Sound Design Alan Splet: “The first time I watched Eraserhead, all I could think about was what madman concocted these perfectly mangled soundscapes. Alan Splet might take the sound of a tumbling machine and transform it into a haunting drone, or place a storm inside a house. I love the surrealist approach he brings to any film. I often find myself channeling the spirit of Alan Splet.”
Ben Burtt: “It is impossible to even discuss sound design without mentioning Ben Burtt — he invented the damn phrase. Learning from the old school Disney Cartoons and taking sound to a whole new level with Star Wars, Ben Burtt started as a child with a single (little) tape recorder, and now he is the industry standard for sound design. I think the biggest thing I’ve learned from his work is just to really think outside the box and always keep your ears wide open. You never know when that magical sound might appear in daily life. I also really appreciate his attention to detail. Ben will look at a robot on screen and start thinking of all the interworking parts involved, most of which will never even be seen, just to assign each gear, grind, squeak or click a sound.” [
Celebrating its fifth anniversary, the World Animation & VFX Summit will honor six of the brightest stars in the animation and VFX sky with Hall of Fame awards to be presented at a star-studded gala ceremony Nov. 1 at the Casa del Mar’s Colonnade Ballroom, adjacent to the world-famous Shutters on the Beach in Santa Monica, Calif.
The gala ceremony caps the second day of the summit, which assembles top business and creative talent from across the globe for in-depth panel discussions and intimate and productive networking opportunities at the California Yacht Club in Marina del Rey, Calif.
This year’s Hall of Fame honorees cover the full gamut of the industry, from international business successes to creative innovators setting the agenda for the future.
The Honorees Betty Cohen, president of Betty Cohen Media Consulting, is a nationally-renowned TV network and digital media executive, as well as adviser and expert in brand creation. She was the founding president of Cartoon Network/Adult Swim/ Boomerang and later served as president and CEO of Lifetime Entertainment Networks. Cohen launched and grew Cartoon Network into a global business with a $3 billion asset value within nine years, greenlighting such hit shows as The Powerpuff Girls, Dexter’s Laboratory and Samurai Jack, as well as launching Cartoon Network Studios, CartoonNetwork.com, Boomerang and Adult Swim. As president of Betty Cohen Media Consulting, her clients have included Speakaboos, Lynda.com, Meredith, Roadtrip Nation and the Paley Center for Media. Cohen has been inducted into the Broadcasting and Cable Hall of Fame, and received the prestigious “Muse Award” from N.Y. Women in Film and TV. She was named one of “The 50 Most Powerful Women in Business” by Fortune magazine.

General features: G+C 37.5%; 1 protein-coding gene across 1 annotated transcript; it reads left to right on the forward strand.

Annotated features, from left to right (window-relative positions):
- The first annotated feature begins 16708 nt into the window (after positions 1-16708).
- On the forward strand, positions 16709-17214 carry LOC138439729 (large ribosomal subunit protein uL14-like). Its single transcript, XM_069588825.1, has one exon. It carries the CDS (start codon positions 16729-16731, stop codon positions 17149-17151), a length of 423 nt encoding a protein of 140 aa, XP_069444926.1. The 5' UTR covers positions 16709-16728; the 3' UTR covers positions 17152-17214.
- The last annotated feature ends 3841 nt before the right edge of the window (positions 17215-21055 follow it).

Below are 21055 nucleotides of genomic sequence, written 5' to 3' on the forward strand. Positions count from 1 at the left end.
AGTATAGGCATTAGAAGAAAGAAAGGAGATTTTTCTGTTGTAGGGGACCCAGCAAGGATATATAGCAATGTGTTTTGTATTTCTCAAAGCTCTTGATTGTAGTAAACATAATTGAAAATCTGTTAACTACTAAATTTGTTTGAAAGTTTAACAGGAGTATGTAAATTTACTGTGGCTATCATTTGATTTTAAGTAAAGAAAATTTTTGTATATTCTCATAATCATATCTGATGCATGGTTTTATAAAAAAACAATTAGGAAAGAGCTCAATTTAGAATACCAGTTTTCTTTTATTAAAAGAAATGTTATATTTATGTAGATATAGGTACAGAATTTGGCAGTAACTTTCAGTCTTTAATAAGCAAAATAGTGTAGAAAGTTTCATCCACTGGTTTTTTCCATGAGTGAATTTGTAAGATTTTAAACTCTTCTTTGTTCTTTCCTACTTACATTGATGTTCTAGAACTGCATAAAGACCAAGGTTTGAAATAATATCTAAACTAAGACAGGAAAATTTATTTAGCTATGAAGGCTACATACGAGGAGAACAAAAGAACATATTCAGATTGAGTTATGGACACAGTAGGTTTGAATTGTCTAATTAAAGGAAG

Butch Hartman is a multiple Emmy- and Annie Award-nominated and BATFA-winning animator, writer, director, producer, illustrator and actor, best known for creating the longrunning series The Fairly OddParents, which debuted on Nickelodeon 15 years ago. Hartman is the creator of two other popular Nick series, Danny Phantom and T.U.F.F. Puppy. His new animated series, Bunsen Is a Beast, about the first beast to ever go to a human school, will premiere on Nick in 2017. In 2015, Hartman launched his own entertainment network, the Noog Network, via a free interactive app, and has jumped into the world of comic books with the original series Three O’Clock Club, co-created with Jordan Gorfinkel and published by Lion Forge Comics. Also, Hartman and his wife, Julieann, founded Hartman House, a charitable, nonprofit organization that benefits needy children and families around the world.
Michael Hirsh, chairman of The Entertainment and Media Finance Group, is a highly accomplished entrepreneur and executive who began his career in entertainment as a filmmaker and later founded Nelvana and TeleTOON Canada. When DHX Media acquired Nelvana in 2012, Hirsh became vice chairman and sat on the board of DHX for three years. Hirsh cofounded and is chairman of The Entertainment and Media Finance Group, which combines professional financial advice with interim and specialized lending for small and medium-size producers in Canada. He also is chairman at CineCoup, an independent and gamified film-funding agency, and CEO at Floating Island Entertainment, a producing team with many titles in development. Hirsh has earned numerous Daytime Emmy and Gemini awards and nominations, and is a regular speaker at industry panels and events.